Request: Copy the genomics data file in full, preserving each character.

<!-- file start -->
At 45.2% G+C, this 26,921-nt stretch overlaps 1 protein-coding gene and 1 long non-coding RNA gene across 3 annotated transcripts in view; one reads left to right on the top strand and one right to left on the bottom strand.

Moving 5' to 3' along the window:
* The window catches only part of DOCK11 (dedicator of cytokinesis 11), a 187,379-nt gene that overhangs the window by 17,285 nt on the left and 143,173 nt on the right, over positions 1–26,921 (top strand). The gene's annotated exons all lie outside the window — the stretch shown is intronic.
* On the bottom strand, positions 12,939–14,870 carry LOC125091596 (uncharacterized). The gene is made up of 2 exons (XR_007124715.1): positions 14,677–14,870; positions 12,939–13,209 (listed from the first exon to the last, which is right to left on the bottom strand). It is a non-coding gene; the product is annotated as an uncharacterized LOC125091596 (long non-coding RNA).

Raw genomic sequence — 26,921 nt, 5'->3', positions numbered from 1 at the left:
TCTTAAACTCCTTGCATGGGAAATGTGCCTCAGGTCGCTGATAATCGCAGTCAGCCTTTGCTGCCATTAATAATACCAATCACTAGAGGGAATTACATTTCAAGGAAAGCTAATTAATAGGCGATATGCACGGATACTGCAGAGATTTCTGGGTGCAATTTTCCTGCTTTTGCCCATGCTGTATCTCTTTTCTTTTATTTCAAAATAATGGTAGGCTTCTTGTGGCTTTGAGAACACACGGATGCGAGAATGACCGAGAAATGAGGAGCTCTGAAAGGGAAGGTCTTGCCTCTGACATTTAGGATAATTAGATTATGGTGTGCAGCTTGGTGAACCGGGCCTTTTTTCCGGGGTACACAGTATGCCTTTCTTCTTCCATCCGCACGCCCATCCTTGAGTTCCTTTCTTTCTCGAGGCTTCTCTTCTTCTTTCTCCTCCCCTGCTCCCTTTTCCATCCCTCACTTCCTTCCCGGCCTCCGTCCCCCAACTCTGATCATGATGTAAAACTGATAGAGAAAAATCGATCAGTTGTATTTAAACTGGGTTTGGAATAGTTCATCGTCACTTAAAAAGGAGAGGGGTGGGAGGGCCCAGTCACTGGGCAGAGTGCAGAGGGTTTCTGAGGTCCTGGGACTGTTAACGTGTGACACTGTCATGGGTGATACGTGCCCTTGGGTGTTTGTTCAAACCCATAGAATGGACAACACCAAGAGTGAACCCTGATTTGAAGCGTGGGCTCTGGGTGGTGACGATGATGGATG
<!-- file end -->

At 45.2% G+C, this 26,921-nt stretch overlaps 1 protein-coding gene and 1 long non-coding RNA gene across 3 annotated transcripts in view; one reads left to right on the top strand and one right to left on the bottom strand.

Moving 5' to 3' along the window:
* The window catches only part of DOCK11 (dedicator of cytokinesis 11), a 187,379-nt gene that overhangs the window by 17,285 nt on the left and 143,173 nt on the right, over positions 1–26,921 (top strand). The gene's annotated exons all lie outside the window — the stretch shown is intronic.
* On the bottom strand, positions 12,939–14,870 carry LOC125091596 (uncharacterized). The gene is made up of 2 exons (XR_007124715.1): positions 14,677–14,870; positions 12,939–13,209 (listed from the first exon to the last, which is right to left on the bottom strand). It is a non-coding gene; the product is annotated as an uncharacterized LOC125091596 (long non-coding RNA).

Raw genomic sequence — 26,921 nt, 5'->3', positions numbered from 1 at the left:
TCTTAAACTCCTTGCATGGGAAATGTGCCTCAGGTCGCTGATAATCGCAGTCAGCCTTTGCTGCCATTAATAATACCAATCACTAGAGGGAATTACATTTCAAGGAAAGCTAATTAATAGGCGATATGCACGGATACTGCAGAGATTTCTGGGTGCAATTTTCCTGCTTTTGCCCATGCTGTATCTCTTTTCTTTTATTTCAAAATAATGGTAGGCTTCTTGTGGCTTTGAGAACACACGGATGCGAGAATGACCGAGAAATGAGGAGCTCTGAAAGGGAAGGTCTTGCCTCTGACATTTAGGATAATTAGATTATGGTGTGCAGCTTGGTGAACCGGGCCTTTTTTCCGGGGTACACAGTATGCCTTTCTTCTTCCATCCGCACGCCCATCCTTGAGTTCCTTTCTTTCTCGAGGCTTCTCTTCTTCTTTCTCCTCCCCTGCTCCCTTTTCCATCCCTCACTTCCTTCCCGGCCTCCGTCCCCCAACTCTGATCATGATGTAAAACTGATAGAGAAAAATCGATCAGTTGTATTTAAACTGGGTTTGGAATAGTTCATCGTCACTTAAAAAGGAGAGGGGTGGGAGGGCCCAGTCACTGGGCAGAGTGCAGAGGGTTTCTGAGGTCCTGGGACTGTTAACGTGTGACACTGTCATGGGTGATACGTGCCCTTGGGTGTTTGTTCAAACCCATAGAATGGACAACACCAAGAGTGAACCCTGATTTGAAGCGTGGGCTCTGGGTGGTGACGATGATGGATG